In the August issue of Global By Design, in the article Machine Translation: The Next Generation, I introduced statistical machine translation (SMT):
SMT is a data-driven translation technology. Rather than relying on a dictionary of translations and rules, it starts with data in the form of lots and lots of source and target text. The statistical process involves analyzing this data and identifying patterns. By analyzing millions and millions of words, the software gets pretty good at “guessing” how to translate a given text string. “We’re not really translating,” said Language Weaver CEO Bryce Benjamin. “What we’re really doing is a probability forecast.”
Language Weaver has been one of the pioneers in SMT but has focused only on the government sector primarily serving intelligence agencies.
Language Weaver this week launched the “Customizer” and targeted it at large enterprises and government bodies. What makes this tool so unique is that a company can very quickly adapt it to its specific industry and the software will continue to improve in quality as more translations are processed.
According to Bryce Benjamin, “The Customizer allows each customer to create, within just a few hours, a unique set of translation engines that cannot be duplicated by anybody else without access to the same data resources.”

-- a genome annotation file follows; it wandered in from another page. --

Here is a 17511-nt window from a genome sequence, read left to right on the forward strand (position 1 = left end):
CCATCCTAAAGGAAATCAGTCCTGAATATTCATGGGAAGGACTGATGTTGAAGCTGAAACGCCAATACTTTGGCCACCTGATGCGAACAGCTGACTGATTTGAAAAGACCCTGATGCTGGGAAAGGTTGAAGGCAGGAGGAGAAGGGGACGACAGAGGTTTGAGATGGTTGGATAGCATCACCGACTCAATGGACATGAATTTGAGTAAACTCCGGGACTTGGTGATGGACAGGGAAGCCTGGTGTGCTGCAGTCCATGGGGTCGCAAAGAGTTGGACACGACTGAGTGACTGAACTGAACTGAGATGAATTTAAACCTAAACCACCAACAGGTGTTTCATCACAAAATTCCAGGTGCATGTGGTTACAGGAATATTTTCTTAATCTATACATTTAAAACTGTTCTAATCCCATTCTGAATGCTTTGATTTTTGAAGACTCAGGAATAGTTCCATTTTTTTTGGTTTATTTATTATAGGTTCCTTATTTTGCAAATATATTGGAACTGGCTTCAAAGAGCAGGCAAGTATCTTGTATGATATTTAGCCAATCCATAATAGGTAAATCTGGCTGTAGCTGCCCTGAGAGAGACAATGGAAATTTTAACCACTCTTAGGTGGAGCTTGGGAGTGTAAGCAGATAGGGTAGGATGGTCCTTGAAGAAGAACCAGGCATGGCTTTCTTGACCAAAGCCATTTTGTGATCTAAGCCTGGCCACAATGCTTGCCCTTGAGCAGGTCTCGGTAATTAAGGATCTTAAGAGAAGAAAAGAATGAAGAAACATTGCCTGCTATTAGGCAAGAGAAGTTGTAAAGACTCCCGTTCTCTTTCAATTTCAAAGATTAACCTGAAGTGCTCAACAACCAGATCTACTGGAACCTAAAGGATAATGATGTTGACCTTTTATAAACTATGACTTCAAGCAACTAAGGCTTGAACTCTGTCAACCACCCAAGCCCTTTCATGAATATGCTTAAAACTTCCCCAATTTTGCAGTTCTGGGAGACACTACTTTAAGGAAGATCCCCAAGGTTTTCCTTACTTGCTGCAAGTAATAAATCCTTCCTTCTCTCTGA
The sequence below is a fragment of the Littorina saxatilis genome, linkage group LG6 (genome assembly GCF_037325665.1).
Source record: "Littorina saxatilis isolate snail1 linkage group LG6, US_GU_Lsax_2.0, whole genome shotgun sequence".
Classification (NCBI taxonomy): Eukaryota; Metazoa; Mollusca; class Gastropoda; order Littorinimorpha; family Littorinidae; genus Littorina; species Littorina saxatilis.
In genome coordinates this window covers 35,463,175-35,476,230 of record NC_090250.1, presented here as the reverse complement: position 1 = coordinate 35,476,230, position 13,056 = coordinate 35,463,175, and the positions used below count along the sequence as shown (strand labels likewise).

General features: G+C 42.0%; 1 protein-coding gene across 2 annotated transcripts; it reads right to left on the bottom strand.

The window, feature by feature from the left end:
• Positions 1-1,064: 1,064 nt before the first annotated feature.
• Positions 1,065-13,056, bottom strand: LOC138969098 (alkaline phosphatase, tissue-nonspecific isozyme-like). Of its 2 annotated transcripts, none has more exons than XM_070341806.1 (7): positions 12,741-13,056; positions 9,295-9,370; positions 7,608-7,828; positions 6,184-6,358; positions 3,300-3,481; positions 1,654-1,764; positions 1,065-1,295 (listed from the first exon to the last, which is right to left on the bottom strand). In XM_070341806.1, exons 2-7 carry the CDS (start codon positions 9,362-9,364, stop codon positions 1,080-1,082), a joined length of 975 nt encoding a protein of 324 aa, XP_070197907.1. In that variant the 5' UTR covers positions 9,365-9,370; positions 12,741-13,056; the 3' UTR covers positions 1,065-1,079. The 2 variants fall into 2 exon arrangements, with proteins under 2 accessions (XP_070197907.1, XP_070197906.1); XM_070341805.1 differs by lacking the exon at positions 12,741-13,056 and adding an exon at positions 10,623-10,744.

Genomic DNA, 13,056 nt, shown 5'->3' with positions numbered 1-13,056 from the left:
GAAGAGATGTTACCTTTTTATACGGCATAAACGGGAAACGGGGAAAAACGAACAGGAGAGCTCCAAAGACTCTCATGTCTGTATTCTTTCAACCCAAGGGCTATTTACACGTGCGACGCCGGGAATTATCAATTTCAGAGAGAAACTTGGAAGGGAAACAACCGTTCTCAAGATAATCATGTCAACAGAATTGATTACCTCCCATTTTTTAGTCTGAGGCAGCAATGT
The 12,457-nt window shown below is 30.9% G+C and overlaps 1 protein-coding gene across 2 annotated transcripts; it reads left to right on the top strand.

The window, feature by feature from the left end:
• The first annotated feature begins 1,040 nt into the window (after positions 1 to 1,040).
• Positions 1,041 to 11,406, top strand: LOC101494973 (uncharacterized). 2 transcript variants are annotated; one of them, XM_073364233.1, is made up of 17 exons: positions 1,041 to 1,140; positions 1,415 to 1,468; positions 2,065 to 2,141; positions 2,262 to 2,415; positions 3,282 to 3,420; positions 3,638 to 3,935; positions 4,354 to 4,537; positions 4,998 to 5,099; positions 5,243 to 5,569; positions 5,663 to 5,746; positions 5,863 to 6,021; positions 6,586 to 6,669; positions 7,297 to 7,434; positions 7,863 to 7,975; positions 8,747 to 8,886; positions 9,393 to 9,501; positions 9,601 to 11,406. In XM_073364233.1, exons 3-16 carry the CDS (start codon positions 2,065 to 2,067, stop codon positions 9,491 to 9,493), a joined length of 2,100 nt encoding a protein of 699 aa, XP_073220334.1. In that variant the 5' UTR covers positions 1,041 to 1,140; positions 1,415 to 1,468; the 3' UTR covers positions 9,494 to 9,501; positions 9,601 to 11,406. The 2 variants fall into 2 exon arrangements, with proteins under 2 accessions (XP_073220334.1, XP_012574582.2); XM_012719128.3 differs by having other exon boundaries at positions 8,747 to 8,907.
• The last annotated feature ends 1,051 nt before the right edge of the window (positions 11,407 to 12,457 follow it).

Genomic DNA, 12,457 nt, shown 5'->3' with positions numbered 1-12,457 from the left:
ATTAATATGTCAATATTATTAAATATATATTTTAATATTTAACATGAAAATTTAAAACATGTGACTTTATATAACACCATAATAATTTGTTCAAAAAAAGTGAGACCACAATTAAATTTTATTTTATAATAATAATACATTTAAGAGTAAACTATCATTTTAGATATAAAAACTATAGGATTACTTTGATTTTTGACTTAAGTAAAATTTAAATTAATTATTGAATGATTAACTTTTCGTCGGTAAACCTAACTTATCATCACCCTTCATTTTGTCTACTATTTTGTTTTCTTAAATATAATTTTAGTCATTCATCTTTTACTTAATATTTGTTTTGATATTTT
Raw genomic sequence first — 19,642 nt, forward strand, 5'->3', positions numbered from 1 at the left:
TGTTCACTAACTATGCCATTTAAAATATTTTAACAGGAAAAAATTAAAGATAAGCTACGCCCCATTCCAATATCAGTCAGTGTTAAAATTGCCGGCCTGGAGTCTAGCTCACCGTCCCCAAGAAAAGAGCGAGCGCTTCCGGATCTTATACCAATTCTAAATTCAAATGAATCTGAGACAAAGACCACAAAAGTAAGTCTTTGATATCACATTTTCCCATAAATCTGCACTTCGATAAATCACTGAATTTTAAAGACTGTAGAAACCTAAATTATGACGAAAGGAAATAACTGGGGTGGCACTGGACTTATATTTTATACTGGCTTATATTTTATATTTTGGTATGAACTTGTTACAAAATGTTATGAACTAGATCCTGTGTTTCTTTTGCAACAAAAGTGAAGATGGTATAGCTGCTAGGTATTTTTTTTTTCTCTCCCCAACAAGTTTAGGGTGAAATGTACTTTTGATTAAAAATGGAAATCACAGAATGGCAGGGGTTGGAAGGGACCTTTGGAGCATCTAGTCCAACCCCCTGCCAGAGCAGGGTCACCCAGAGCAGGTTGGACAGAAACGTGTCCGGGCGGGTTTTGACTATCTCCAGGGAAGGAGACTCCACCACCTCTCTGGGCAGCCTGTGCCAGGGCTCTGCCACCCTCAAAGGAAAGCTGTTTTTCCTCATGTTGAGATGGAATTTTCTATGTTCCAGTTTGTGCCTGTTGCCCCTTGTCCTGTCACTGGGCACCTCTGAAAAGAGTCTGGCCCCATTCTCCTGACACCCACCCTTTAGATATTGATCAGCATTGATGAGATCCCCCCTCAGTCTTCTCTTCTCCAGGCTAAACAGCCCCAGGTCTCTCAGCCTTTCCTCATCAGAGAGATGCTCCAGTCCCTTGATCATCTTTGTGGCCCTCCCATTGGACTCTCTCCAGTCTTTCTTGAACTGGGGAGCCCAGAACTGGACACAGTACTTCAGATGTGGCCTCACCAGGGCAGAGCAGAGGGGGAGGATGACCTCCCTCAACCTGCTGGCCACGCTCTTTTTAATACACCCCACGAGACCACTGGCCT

However, the Customizer is not for everyone just yet. For starters, the software currently only supports the following language pairs:
-> French English
-> Spanish English
-> Arabic English
-> Chinese English
-> Hindi -> English
-> Somali -> English
The other two obstacles are pricing and the minimum database of translated content required to get started. For a large enterprise, these obstacles are easily overcome but small businesses will need to wait until a low-end product is launched, or until Google launches its free SMT product, possibly as early as 2006.
I’m glad to see Language Weaver going after enterprises and I think they will find takers, though a good deal of education will be required. Machine translation is still widely viewed as not-ready-for-prime-time technology. I do believe that SMT, over time, will be a very positive development for Web globalization, helping companies publish a great deal more content for local markets, increasing sales, and better serving customers.
I’ll have more to say on Language Weaver in the November issue of Global By Design, due out later this week.
PS: Here’s another interesting article on the next wave of machine translation.